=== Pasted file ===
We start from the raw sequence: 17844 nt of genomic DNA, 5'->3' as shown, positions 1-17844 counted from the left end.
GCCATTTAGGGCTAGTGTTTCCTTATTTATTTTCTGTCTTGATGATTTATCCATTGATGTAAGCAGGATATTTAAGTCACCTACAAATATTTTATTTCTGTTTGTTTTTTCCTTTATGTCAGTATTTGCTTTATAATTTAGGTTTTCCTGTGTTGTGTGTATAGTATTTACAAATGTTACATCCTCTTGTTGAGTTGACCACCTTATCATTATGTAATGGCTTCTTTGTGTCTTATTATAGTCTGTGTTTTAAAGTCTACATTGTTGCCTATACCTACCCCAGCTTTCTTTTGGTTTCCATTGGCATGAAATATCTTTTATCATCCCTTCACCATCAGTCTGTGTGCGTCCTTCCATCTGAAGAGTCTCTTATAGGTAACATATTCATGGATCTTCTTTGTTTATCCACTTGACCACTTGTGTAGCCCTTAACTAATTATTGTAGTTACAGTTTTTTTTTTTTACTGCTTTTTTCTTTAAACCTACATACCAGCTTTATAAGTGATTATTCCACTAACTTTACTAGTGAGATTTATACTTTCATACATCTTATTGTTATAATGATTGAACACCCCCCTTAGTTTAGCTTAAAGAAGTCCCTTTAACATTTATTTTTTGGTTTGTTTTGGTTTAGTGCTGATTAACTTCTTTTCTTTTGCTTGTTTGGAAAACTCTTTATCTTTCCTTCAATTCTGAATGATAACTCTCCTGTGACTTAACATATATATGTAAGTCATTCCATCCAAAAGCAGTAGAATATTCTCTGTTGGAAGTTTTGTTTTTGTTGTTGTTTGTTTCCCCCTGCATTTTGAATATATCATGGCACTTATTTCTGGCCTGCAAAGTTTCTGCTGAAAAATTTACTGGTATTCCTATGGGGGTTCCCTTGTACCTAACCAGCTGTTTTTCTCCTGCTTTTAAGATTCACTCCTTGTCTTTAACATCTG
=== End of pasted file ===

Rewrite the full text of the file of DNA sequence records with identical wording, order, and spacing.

We start from the raw sequence: 17844 nt of genomic DNA, 5'->3' as shown, positions 1-17844 counted from the left end.
GCCATTTAGGGCTAGTGTTTCCTTATTTATTTTCTGTCTTGATGATTTATCCATTGATGTAAGCAGGATATTTAAGTCACCTACAAATATTTTATTTCTGTTTGTTTTTTCCTTTATGTCAGTATTTGCTTTATAATTTAGGTTTTCCTGTGTTGTGTGTATAGTATTTACAAATGTTACATCCTCTTGTTGAGTTGACCACCTTATCATTATGTAATGGCTTCTTTGTGTCTTATTATAGTCTGTGTTTTAAAGTCTACATTGTTGCCTATACCTACCCCAGCTTTCTTTTGGTTTCCATTGGCATGAAATATCTTTTATCATCCCTTCACCATCAGTCTGTGTGCGTCCTTCCATCTGAAGAGTCTCTTATAGGTAACATATTCATGGATCTTCTTTGTTTATCCACTTGACCACTTGTGTAGCCCTTAACTAATTATTGTAGTTACAGTTTTTTTTTTTTACTGCTTTTTTCTTTAAACCTACATACCAGCTTTATAAGTGATTATTCCACTAACTTTACTAGTGAGATTTATACTTTCATACATCTTATTGTTATAATGATTGAACACCCCCCTTAGTTTAGCTTAAAGAAGTCCCTTTAACATTTATTTTTTGGTTTGTTTTGGTTTAGTGCTGATTAACTTCTTTTCTTTTGCTTGTTTGGAAAACTCTTTATCTTTCCTTCAATTCTGAATGATAACTCTCCTGTGACTTAACATATATATGTAAGTCATTCCATCCAAAAGCAGTAGAATATTCTCTGTTGGAAGTTTTGTTTTTGTTGTTGTTTGTTTCCCCCTGCATTTTGAATATATCATGGCACTTATTTCTGGCCTGCAAAGTTTCTGCTGAAAAATTTACTGGTATTCCTATGGGGGTTCCCTTGTACCTAACCAGCTGTTTTTCTCCTGCTTTTAAGATTCACTCCTTGTCTTTAACATCTG